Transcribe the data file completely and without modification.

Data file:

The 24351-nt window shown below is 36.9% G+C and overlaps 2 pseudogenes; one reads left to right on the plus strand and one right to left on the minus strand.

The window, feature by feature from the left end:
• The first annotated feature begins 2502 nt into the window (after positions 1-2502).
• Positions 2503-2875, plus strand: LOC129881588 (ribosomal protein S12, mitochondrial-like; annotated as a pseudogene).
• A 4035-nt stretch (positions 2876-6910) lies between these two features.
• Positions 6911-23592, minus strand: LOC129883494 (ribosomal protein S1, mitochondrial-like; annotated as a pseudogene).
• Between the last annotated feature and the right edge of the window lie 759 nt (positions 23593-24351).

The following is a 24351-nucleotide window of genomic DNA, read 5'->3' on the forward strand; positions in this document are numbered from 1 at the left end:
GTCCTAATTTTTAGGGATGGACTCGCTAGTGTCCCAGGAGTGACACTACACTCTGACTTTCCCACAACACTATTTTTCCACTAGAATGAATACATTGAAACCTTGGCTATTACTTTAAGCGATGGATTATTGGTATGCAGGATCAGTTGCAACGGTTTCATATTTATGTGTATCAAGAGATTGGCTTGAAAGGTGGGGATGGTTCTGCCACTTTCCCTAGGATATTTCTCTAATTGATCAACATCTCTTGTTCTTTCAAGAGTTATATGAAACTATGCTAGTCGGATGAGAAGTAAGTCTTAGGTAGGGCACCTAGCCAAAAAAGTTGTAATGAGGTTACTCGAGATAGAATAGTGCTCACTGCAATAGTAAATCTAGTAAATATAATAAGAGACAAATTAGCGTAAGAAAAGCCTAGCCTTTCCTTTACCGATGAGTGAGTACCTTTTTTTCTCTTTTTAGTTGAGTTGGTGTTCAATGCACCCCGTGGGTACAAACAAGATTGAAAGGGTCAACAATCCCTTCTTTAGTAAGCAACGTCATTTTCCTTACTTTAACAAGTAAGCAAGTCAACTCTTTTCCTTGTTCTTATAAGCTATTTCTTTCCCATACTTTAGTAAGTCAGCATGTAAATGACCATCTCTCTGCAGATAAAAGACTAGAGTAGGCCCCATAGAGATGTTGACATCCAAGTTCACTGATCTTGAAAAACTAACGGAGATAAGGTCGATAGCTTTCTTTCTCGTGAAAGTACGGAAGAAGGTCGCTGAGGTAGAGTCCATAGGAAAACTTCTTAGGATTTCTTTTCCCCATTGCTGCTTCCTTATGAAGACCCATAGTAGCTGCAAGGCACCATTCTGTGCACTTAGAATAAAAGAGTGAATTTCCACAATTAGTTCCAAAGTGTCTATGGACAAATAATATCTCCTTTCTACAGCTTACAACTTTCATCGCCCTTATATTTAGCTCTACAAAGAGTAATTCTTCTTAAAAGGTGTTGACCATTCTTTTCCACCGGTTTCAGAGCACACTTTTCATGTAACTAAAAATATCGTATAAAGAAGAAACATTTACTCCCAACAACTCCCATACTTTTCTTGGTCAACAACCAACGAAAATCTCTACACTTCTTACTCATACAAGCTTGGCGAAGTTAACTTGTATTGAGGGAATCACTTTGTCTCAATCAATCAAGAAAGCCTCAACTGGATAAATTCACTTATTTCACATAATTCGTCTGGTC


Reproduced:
The 24351-nt window shown below is 36.9% G+C and overlaps 2 pseudogenes; one reads left to right on the plus strand and one right to left on the minus strand.

The window, feature by feature from the left end:
• The first annotated feature begins 2502 nt into the window (after positions 1-2502).
• Positions 2503-2875, plus strand: LOC129881588 (ribosomal protein S12, mitochondrial-like; annotated as a pseudogene).
• A 4035-nt stretch (positions 2876-6910) lies between these two features.
• Positions 6911-23592, minus strand: LOC129883494 (ribosomal protein S1, mitochondrial-like; annotated as a pseudogene).
• Between the last annotated feature and the right edge of the window lie 759 nt (positions 23593-24351).

The following is a 24351-nucleotide window of genomic DNA, read 5'->3' on the forward strand; positions in this document are numbered from 1 at the left end:
GTCCTAATTTTTAGGGATGGACTCGCTAGTGTCCCAGGAGTGACACTACACTCTGACTTTCCCACAACACTATTTTTCCACTAGAATGAATACATTGAAACCTTGGCTATTACTTTAAGCGATGGATTATTGGTATGCAGGATCAGTTGCAACGGTTTCATATTTATGTGTATCAAGAGATTGGCTTGAAAGGTGGGGATGGTTCTGCCACTTTCCCTAGGATATTTCTCTAATTGATCAACATCTCTTGTTCTTTCAAGAGTTATATGAAACTATGCTAGTCGGATGAGAAGTAAGTCTTAGGTAGGGCACCTAGCCAAAAAAGTTGTAATGAGGTTACTCGAGATAGAATAGTGCTCACTGCAATAGTAAATCTAGTAAATATAATAAGAGACAAATTAGCGTAAGAAAAGCCTAGCCTTTCCTTTACCGATGAGTGAGTACCTTTTTTTCTCTTTTTAGTTGAGTTGGTGTTCAATGCACCCCGTGGGTACAAACAAGATTGAAAGGGTCAACAATCCCTTCTTTAGTAAGCAACGTCATTTTCCTTACTTTAACAAGTAAGCAAGTCAACTCTTTTCCTTGTTCTTATAAGCTATTTCTTTCCCATACTTTAGTAAGTCAGCATGTAAATGACCATCTCTCTGCAGATAAAAGACTAGAGTAGGCCCCATAGAGATGTTGACATCCAAGTTCACTGATCTTGAAAAACTAACGGAGATAAGGTCGATAGCTTTCTTTCTCGTGAAAGTACGGAAGAAGGTCGCTGAGGTAGAGTCCATAGGAAAACTTCTTAGGATTTCTTTTCCCCATTGCTGCTTCCTTATGAAGACCCATAGTAGCTGCAAGGCACCATTCTGTGCACTTAGAATAAAAGAGTGAATTTCCACAATTAGTTCCAAAGTGTCTATGGACAAATAATATCTCCTTTCTACAGCTTACAACTTTCATCGCCCTTATATTTAGCTCTACAAAGAGTAATTCTTCTTAAAAGGTGTTGACCATTCTTTTCCACCGGTTTCAGAGCACACTTTTCATGTAACTAAAAATATCGTATAAAGAAGAAACATTTACTCCCAACAACTCCCATACTTTTCTTGGTCAACAACCAACGAAAATCTCTACACTTCTTACTCATACAAGCTTGGCGAAGTTAACTTGTATTGAGGGAATCACTTTGTCTCAATCAATCAAGAAAGCCTCAACTGGATAAATTCACTTATTTCACATAATTCGTCTGGTC